Posted By Randy Jones on April 18, 2009
Have you ever said to your child or to a loved one, “You can be anything you want to be, anything you dream of being”? If you have, you are not alone, but I’m sorry to tell you that you lied. Not deliberately, of course, but it is a blatant falsehood. Shocked? Don’t be. Instead, it’s time to stop the madness and get real. That’s hard to do, because our culture has inculcated this belief in our unlimited potential in most every one of us, just as we have all been taught to believe that money doesn’t bring happiness—which is also untrue.
W. Clement Stone, the insurance man and author of numerous books on success, who in the last century was the richest man in Chicago, was famous for saying, “Anything the mind of man can conceive and believe, it can achieve.” This ultimate optimist had the best of intentions, I’m sure. And it’s a message that we all want to hear: Sure, I want to be Warren Buffet, or at least have his billions. I wouldn’t mind looking like Brad Pitt while I’m at it, and I would love to play tennis like Roger Federer, but those qualities are simply not in my genetic code.
That doesn’t mean that I don’t have other intrinsic strengths that have fueled or enhanced my success, however. What we should help our children to do is find those innate qualities and make the most of them. What’s more, we should be doing this exercise ourselves if we haven’t yet realized our own fullest potential. (Watch for future posts on how to do that.) We all have unique strengths and talents—understanding them and maximizing them is critical to success—indeed, to happiness.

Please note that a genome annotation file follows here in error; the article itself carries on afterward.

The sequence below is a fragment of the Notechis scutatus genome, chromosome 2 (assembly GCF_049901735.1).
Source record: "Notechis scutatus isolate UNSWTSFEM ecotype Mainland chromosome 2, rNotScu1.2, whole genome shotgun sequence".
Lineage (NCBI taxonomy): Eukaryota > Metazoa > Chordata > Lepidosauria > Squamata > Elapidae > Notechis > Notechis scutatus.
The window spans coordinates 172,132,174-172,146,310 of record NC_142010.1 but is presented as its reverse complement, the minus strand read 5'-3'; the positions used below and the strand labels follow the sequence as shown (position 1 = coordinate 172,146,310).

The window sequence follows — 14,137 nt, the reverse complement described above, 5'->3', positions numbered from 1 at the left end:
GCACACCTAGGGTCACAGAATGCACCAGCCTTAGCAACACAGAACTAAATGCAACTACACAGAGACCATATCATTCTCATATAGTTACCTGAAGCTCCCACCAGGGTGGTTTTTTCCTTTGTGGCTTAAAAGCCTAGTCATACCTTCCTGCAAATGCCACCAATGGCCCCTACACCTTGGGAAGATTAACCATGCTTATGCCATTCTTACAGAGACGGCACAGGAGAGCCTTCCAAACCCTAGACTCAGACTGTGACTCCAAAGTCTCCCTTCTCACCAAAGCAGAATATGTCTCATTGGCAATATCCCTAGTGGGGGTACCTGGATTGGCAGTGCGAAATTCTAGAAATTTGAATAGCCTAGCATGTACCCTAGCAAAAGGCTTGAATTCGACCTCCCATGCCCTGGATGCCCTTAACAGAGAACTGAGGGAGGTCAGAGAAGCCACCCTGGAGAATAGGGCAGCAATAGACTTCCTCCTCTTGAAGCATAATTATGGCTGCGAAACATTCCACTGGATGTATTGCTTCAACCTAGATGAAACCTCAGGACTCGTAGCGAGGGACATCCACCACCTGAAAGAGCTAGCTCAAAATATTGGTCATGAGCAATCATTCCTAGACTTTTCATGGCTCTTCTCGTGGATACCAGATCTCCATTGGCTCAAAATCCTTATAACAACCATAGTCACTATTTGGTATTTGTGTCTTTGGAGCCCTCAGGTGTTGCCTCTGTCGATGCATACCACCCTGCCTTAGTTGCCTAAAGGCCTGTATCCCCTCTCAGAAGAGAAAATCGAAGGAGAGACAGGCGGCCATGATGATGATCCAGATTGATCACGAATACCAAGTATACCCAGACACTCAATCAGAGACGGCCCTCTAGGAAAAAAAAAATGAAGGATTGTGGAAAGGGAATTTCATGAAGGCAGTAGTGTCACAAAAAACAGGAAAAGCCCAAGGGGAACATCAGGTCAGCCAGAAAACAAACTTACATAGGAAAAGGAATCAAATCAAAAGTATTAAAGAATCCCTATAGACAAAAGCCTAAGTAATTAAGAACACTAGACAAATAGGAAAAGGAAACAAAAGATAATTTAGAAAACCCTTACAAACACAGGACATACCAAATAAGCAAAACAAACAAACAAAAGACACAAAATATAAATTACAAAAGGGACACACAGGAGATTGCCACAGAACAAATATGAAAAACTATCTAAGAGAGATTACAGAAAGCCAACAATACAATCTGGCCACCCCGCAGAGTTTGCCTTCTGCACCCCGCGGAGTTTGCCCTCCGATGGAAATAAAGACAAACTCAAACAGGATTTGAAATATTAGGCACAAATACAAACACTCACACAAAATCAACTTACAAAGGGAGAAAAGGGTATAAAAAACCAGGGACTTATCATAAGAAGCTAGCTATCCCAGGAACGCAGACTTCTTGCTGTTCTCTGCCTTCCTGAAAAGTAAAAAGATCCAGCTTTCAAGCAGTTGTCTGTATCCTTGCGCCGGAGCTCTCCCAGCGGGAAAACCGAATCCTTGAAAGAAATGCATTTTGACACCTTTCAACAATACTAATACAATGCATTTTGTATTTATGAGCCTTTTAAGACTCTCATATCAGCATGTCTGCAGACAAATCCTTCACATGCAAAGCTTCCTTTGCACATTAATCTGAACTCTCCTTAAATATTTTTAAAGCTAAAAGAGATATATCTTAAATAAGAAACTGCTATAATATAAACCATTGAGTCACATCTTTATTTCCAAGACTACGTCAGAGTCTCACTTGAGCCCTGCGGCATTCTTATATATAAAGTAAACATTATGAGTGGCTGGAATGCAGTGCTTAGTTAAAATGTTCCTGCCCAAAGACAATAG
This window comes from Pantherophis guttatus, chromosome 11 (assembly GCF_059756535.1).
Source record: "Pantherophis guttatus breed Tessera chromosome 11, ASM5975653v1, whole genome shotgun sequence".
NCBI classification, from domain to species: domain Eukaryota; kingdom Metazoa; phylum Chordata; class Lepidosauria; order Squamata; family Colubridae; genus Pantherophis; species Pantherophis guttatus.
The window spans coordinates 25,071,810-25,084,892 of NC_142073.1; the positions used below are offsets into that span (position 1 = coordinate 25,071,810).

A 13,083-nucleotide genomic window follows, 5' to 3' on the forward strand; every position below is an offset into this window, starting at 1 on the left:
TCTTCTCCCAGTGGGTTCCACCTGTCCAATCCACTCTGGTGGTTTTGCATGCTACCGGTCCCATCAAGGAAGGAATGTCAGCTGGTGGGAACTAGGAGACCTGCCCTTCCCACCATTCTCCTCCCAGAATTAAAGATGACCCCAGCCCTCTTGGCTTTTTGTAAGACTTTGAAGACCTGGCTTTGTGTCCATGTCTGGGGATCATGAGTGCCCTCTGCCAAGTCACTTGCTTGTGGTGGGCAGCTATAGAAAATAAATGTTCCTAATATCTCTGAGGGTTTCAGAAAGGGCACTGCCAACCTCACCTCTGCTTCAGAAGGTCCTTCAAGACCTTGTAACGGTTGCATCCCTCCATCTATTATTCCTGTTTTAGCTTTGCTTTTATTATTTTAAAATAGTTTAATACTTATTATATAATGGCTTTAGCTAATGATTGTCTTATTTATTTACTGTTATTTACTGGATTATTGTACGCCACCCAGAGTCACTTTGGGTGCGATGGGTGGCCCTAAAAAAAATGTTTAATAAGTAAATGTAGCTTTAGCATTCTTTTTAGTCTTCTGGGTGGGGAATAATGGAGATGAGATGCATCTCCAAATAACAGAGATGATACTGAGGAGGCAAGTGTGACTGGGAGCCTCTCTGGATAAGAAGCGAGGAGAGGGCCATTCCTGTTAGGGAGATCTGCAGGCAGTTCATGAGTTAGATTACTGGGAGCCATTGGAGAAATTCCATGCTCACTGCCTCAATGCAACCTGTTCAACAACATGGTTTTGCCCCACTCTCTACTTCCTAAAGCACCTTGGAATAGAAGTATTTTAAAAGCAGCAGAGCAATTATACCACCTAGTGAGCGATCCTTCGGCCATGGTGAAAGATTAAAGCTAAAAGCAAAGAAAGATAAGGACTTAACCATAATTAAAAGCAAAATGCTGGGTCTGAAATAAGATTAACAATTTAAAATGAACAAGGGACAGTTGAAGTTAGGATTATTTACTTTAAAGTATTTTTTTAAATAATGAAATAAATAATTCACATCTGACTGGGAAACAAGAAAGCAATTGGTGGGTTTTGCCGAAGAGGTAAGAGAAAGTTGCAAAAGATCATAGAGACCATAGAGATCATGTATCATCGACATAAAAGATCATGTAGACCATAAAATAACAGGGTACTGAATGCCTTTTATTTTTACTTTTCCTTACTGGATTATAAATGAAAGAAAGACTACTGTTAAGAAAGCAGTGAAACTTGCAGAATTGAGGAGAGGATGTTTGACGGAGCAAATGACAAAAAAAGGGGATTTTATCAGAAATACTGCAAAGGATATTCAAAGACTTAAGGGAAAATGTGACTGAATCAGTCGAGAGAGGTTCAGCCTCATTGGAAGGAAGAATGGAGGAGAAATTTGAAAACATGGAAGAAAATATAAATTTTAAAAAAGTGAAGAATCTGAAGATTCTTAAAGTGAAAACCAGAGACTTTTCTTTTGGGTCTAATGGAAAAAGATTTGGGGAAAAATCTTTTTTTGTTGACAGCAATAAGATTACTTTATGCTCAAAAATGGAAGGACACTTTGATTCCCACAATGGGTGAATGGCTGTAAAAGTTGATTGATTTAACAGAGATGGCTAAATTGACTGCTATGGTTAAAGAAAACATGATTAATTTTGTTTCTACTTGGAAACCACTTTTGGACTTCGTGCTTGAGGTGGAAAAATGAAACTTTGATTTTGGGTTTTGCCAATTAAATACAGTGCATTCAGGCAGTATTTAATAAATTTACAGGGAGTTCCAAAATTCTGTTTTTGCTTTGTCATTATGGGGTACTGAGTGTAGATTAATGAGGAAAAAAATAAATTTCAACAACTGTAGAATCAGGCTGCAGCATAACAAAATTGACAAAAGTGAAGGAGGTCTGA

The most important thing I learned while researching my book and interviewing the richest self-made person in each of the 100 largest American cities is that we can’t be just anything we want to be. The good news, however, is that we can be so much more of what we innately are. We all come into this world with certain gifts, abilities, and inclinations. The key to success, and ultimately to wealth creation, is understanding what our own unique strengths are and then building a career or a business around them. There is real power in optimism, but there is even greater power in finding what I call your perfect pitch. Want examples? There are precisely 100 of them in The Richest Man in Town. Read it and reap.